A child has the right to:
• A continuing relationship with both parents.
• Be treated not as a piece of property, but as a human being recognized to have unique feelings, ideas, and desires consistent with that of an individual.
• Continuing care and proper guidance from each parent. • Not to be unduly influenced by either parent to view the other parent differently.
• Express love, friendship, and respect for both parents: freedom from having to hide those stated emotions or made to be ashamed of such.
• An explanation that the impending action of divorce was in no way caused by the child’s actions.
• Not to be the subject and/or source of any and all arguments.
• Continuing, honest feedback with respect to the divorce process and its impact on the changing relationships of the family.
• Maintain regular contact with both parents and a clear explanation for any change in plans and/or cancellations.
• Enjoy a pleasurable relationship with both parents, never to be employed as a manipulative bargaining tool.
• The obligation of being a parent does not end after a divorce. It is extremely important to understand that the bond of marriage is completely different from that of parents. This is the most common down fall in today’s society, as a dissolution of marriage takes place so does that of parenting.
Why is “Parenting” not included in the Bill of Rights?
Is Parenting A Civil Rights Issue?
Very few family law attorneys, and perhaps fewer local courts in America treat parenting matters as a civil rights issue. I have had many priatitioners inform me that civil rights or Constitutional issues just don’t come into play with respect to divorce, custody or child support matters. This seems rather strange given that the United States Supreme Court itself has recognized parenting as a fundamental right, Troxel v. Granville, 530 U.S. 57 (2000).
Given the Supreme Court’s disposition, the importance of parenting in general, and the long, deep American tradition of looking upon family as a focal point of our our values and life activities, it should follow that parental rights would be treasured at all levels of society. So why isn’t that the case?
Let’s walk through some possible answers, the problems these present, and some solutions that can help ensure that these rights will be protected at every level of government in a meaningful and productive way.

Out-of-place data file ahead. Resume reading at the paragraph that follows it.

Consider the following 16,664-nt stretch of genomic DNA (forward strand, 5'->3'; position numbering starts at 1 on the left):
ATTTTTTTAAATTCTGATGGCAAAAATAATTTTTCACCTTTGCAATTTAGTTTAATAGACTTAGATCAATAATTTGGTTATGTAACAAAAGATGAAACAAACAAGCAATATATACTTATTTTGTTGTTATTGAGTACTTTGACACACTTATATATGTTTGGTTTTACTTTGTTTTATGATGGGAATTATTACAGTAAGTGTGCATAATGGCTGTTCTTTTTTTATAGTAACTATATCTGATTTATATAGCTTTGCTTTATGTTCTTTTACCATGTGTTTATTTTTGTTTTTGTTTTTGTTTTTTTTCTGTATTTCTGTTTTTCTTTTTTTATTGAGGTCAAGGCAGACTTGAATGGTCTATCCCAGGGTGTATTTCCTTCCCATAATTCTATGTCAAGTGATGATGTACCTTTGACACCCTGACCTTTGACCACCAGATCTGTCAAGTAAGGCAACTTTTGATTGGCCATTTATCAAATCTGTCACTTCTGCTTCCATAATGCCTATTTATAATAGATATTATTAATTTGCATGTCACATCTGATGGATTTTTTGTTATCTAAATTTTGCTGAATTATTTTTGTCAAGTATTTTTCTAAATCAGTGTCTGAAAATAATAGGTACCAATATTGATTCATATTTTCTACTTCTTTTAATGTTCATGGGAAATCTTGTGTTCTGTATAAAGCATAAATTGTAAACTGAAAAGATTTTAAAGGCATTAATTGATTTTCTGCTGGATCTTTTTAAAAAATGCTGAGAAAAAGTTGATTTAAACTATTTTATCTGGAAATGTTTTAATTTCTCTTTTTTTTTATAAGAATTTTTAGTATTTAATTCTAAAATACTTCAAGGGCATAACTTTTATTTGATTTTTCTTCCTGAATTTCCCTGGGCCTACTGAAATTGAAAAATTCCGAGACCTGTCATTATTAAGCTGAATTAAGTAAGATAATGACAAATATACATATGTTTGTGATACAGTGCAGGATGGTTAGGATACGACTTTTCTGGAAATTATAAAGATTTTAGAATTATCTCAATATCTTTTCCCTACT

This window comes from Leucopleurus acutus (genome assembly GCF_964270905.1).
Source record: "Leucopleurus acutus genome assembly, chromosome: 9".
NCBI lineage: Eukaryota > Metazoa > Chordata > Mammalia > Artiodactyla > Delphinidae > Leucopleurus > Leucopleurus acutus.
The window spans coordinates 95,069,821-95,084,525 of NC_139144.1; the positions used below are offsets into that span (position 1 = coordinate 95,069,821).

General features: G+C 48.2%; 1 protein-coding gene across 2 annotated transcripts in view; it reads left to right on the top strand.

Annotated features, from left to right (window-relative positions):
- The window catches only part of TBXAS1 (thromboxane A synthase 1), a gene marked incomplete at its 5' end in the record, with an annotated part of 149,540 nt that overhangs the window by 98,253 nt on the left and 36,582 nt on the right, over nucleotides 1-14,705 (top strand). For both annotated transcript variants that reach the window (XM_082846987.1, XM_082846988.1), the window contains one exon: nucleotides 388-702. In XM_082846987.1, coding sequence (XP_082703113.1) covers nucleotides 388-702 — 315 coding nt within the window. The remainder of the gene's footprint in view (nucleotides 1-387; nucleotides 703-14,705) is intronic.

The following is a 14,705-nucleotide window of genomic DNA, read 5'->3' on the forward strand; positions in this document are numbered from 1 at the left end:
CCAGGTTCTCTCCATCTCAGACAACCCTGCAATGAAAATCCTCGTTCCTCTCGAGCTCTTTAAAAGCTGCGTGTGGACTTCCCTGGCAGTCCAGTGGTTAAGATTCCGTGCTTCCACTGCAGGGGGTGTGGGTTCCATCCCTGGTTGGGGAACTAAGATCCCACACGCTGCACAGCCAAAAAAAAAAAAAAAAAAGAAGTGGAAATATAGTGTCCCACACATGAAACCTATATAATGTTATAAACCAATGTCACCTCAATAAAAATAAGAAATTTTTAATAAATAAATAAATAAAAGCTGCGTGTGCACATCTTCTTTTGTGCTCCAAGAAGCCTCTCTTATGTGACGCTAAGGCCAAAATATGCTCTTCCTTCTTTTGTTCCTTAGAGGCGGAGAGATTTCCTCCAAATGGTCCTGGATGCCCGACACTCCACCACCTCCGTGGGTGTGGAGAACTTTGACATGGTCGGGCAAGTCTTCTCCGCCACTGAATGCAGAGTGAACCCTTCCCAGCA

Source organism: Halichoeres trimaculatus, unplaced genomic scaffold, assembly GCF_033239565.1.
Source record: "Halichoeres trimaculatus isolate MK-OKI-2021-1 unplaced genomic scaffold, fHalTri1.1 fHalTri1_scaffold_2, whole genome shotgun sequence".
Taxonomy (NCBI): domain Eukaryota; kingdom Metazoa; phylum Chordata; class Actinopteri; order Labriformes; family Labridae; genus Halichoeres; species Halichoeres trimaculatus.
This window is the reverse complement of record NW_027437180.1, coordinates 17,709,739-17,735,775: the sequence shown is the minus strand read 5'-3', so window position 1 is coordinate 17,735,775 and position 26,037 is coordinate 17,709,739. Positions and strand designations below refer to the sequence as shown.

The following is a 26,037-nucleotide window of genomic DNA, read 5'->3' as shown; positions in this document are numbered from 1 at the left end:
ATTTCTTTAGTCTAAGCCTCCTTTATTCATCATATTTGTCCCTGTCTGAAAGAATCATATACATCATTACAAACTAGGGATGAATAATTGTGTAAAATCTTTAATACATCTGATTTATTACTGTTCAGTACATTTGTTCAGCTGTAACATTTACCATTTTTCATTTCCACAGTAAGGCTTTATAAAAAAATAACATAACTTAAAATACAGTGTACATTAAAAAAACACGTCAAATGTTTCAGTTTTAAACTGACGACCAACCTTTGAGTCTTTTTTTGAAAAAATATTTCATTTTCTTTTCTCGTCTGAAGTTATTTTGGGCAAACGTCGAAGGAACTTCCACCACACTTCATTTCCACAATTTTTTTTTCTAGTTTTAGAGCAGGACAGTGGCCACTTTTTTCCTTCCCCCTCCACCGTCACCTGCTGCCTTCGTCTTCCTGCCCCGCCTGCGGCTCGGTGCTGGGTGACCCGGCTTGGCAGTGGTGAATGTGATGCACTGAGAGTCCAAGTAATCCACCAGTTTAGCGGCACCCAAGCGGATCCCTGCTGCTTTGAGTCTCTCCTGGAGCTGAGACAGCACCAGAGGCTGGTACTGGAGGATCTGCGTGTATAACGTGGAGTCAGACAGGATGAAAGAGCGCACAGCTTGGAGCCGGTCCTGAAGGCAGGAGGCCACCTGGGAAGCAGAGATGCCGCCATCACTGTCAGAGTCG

First, the nature of the relationship between family and the broader society necessarily means that the government and the courts have traditionally been limited in how much protection they can offer to an individual household. This has changed considerably in the last generation, however.
In fact, if anything, rather than the government protecting the family as a unit, in the past generation, there has been more and more intervention from child protective services, local police units, foster parenting agencies, etc. in ways that override one or both parents’ authority within their own home.
Regardless, however, courts often perceive that they are helpless to look behind closed doors and tell what is really happening within a family. They can’t or won’t enforce rights except on matters which occur out in the open – whether these rights are fundamental or not.
Second, there is a similar perception that the enforcement of rights within a family means the protection of women and children, which in turn means protection from a father. That being the case, parenting itself is in no way treated as a civil rights issue, though perhaps women’s rights are being protected on multiple levels in multiple ways.
This results in a bifurcation of the protection of the rights of a woman that is not widely understood. While she maintains a high level of government protection from undesired advances from her husband or boyfriend, she maintains little if any protection from the government itself with respect to her relationship with her children.
Constitutionally, men and women are guaranteed equal protection as to each other, and higher protection as adults than children, with all individual’s protected from intrusion by the government. In an unwritten fashion, however, the law prefers women over men, children over women, and governmental agencies over all. Thus in practice, the government operates nearly in reverse of what the Constitution intended.